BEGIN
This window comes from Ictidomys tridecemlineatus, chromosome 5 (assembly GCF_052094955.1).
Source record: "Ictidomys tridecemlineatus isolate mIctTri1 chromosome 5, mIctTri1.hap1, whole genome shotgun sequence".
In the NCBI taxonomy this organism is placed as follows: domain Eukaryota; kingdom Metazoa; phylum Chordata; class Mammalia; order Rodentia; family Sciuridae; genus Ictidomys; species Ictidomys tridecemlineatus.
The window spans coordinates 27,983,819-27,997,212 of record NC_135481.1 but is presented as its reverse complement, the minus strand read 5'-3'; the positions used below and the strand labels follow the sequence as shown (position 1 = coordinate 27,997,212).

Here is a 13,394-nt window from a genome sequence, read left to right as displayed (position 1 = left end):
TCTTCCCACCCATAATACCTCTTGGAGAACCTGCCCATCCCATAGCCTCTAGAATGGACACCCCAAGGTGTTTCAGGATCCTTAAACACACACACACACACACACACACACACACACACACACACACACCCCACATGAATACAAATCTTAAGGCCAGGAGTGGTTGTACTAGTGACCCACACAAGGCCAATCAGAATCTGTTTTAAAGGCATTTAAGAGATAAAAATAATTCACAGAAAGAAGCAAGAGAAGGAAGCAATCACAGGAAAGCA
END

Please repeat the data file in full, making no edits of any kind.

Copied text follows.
This window comes from Ictidomys tridecemlineatus, chromosome 5 (assembly GCF_052094955.1).
Source record: "Ictidomys tridecemlineatus isolate mIctTri1 chromosome 5, mIctTri1.hap1, whole genome shotgun sequence".
In the NCBI taxonomy this organism is placed as follows: domain Eukaryota; kingdom Metazoa; phylum Chordata; class Mammalia; order Rodentia; family Sciuridae; genus Ictidomys; species Ictidomys tridecemlineatus.
The window spans coordinates 27,983,819-27,997,212 of record NC_135481.1 but is presented as its reverse complement, the minus strand read 5'-3'; the positions used below and the strand labels follow the sequence as shown (position 1 = coordinate 27,997,212).

Here is a 13,394-nt window from a genome sequence, read left to right as displayed (position 1 = left end):
TCTTCCCACCCATAATACCTCTTGGAGAACCTGCCCATCCCATAGCCTCTAGAATGGACACCCCAAGGTGTTTCAGGATCCTTAAACACACACACACACACACACACACACACACACACACACACACACCCCACATGAATACAAATCTTAAGGCCAGGAGTGGTTGTACTAGTGACCCACACAAGGCCAATCAGAATCTGTTTTAAAGGCATTTAAGAGATAAAAATAATTCACAGAAAGAAGCAAGAGAAGGAAGCAATCACAGGAAAGCA